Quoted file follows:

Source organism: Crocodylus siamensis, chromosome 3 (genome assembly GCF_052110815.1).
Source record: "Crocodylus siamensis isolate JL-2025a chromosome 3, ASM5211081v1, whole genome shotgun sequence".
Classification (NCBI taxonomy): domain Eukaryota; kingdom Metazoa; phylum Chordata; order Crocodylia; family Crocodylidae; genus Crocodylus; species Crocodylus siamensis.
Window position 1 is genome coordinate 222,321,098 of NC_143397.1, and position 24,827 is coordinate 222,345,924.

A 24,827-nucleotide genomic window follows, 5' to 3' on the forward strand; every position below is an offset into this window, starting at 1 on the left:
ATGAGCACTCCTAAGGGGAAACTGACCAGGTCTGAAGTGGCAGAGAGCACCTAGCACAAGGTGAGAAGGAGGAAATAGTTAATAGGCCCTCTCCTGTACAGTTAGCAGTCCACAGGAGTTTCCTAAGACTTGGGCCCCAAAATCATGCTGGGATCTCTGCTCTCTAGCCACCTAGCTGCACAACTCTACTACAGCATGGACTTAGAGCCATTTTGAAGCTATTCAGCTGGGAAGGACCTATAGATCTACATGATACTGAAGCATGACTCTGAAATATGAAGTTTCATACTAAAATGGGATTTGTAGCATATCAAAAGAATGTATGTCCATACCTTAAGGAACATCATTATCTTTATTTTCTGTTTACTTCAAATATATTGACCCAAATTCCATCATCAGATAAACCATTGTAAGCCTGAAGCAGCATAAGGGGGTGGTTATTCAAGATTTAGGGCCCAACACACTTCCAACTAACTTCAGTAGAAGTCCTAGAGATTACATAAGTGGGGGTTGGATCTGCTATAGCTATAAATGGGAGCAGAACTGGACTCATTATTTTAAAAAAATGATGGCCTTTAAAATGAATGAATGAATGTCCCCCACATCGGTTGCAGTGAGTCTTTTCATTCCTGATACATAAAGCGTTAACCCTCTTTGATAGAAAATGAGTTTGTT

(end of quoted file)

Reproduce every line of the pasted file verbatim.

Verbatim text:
Source organism: Crocodylus siamensis, chromosome 3 (genome assembly GCF_052110815.1).
Source record: "Crocodylus siamensis isolate JL-2025a chromosome 3, ASM5211081v1, whole genome shotgun sequence".
Classification (NCBI taxonomy): domain Eukaryota; kingdom Metazoa; phylum Chordata; order Crocodylia; family Crocodylidae; genus Crocodylus; species Crocodylus siamensis.
Window position 1 is genome coordinate 222,321,098 of NC_143397.1, and position 24,827 is coordinate 222,345,924.

A 24,827-nucleotide genomic window follows, 5' to 3' on the forward strand; every position below is an offset into this window, starting at 1 on the left:
ATGAGCACTCCTAAGGGGAAACTGACCAGGTCTGAAGTGGCAGAGAGCACCTAGCACAAGGTGAGAAGGAGGAAATAGTTAATAGGCCCTCTCCTGTACAGTTAGCAGTCCACAGGAGTTTCCTAAGACTTGGGCCCCAAAATCATGCTGGGATCTCTGCTCTCTAGCCACCTAGCTGCACAACTCTACTACAGCATGGACTTAGAGCCATTTTGAAGCTATTCAGCTGGGAAGGACCTATAGATCTACATGATACTGAAGCATGACTCTGAAATATGAAGTTTCATACTAAAATGGGATTTGTAGCATATCAAAAGAATGTATGTCCATACCTTAAGGAACATCATTATCTTTATTTTCTGTTTACTTCAAATATATTGACCCAAATTCCATCATCAGATAAACCATTGTAAGCCTGAAGCAGCATAAGGGGGTGGTTATTCAAGATTTAGGGCCCAACACACTTCCAACTAACTTCAGTAGAAGTCCTAGAGATTACATAAGTGGGGGTTGGATCTGCTATAGCTATAAATGGGAGCAGAACTGGACTCATTATTTTAAAAAAATGATGGCCTTTAAAATGAATGAATGAATGTCCCCCACATCGGTTGCAGTGAGTCTTTTCATTCCTGATACATAAAGCGTTAACCCTCTTTGATAGAAAATGAGTTTGTT